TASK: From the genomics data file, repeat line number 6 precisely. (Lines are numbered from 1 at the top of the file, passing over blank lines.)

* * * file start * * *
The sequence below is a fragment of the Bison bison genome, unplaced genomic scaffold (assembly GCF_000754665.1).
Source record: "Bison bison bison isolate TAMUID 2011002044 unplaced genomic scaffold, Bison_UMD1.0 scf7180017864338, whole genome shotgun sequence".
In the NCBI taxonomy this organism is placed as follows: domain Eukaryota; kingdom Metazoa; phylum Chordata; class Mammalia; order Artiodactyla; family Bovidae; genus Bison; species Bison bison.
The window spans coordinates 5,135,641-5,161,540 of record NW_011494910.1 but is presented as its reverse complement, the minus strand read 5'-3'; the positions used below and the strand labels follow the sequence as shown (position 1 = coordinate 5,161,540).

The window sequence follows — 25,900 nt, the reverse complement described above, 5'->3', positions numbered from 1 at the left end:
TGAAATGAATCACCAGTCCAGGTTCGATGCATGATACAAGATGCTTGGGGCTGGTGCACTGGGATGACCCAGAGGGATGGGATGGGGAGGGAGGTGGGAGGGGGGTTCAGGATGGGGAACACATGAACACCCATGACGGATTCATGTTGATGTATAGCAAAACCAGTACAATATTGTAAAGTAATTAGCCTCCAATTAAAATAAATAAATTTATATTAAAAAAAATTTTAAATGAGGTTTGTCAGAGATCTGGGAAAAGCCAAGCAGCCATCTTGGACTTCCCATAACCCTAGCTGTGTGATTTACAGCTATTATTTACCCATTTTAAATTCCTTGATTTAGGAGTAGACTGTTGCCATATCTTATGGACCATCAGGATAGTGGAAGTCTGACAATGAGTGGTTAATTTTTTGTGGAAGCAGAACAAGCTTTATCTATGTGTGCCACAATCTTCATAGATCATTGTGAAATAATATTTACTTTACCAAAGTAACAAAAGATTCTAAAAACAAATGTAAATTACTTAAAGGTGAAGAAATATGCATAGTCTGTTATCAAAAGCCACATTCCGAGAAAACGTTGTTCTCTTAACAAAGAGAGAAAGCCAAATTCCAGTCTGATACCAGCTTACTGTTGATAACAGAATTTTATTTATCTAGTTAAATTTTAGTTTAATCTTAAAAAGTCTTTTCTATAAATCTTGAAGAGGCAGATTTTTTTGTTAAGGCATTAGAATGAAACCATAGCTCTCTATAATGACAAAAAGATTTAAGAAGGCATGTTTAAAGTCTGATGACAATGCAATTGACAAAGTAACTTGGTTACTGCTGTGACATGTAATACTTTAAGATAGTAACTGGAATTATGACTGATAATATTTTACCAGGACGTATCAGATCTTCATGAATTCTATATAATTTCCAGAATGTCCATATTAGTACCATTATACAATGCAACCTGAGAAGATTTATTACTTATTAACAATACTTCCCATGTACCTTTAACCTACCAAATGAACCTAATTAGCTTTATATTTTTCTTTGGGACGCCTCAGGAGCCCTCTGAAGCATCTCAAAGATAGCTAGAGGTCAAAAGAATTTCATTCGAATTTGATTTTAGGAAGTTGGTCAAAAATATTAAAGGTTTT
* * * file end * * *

TGAAATGAATCACCAGTCCAGGTTCGATGCATGATACAAGATGCTTGGGGCTGGTGCACTGGGATGACCCAGAGGGATGGGATGGGGAGGGAGGTGGGAGGGGGGTTCAGGATGGGGAACACATGAACACCCATGACGGATTCATGTTGATGTATAGCAAAACCAGTACAATATTGTAAAGTAATTAGCCTCCAATTAAAATAAATAAATTTATATTAAAAAAAATTTTAAATGAGGTTTGTCAGAGATCTGGGAAAAGCCAAGCAGCCATCTTGGACTTCCCATAACCCTAGCTGTGTGATTTACAGCTATTATTTACCCATTTTAAATTCCTTGATTTAGGAGTAGACTGTTGCCATATCTTATGGACCATCAGGATAGTGGAAGTCTGACAATGAGTGGTTAATTTTTTGTGGAAGCAGAACAAGCTTTATCTATGTGTGCCACAATCTTCATAGATCATTGTGAAATAATATTTACTTTACCAAAGTAACAAAAGATTCTAAAAACAAATGTAAATTACTTAAAGGTGAAGAAATATGCATAGTCTGTTATCAAAAGCCACATTCCGAGAAAACGTTGTTCTCTTAACAAAGAGAGAAAGCCAAATTCCAGTCTGATACCAGCTTACTGTTGATAACAGAATTTTATTTATCTAGTTAAATTTTAGTTTAATCTTAAAAAGTCTTTTCTATAAATCTTGAAGAGGCAGATTTTTTTGTTAAGGCATTAGAATGAAACCATAGCTCTCTATAATGACAAAAAGATTTAAGAAGGCATGTTTAAAGTCTGATGACAATGCAATTGACAAAGTAACTTGGTTACTGCTGTGACATGTAATACTTTAAGATAGTAACTGGAATTATGACTGATAATATTTTACCAGGACGTATCAGATCTTCATGAATTCTATATAATTTCCAGAATGTCCATATTAGTACCATTATACAATGCAACCTGAGAAGATTTATTACTTATTAACAATACTTCCCATGTACCTTTAACCTACCAAATGAACCTAATTAGCTTTATATTTTTCTTTGGGACGCCTCAGGAGCCCTCTGAAGCATCTCAAAGATAGCTAGAGGTCAAAAGAATTTCATTCGAATTTGATTTTAGGAAGTTGGTCAAAAATATTAAAGGTTTT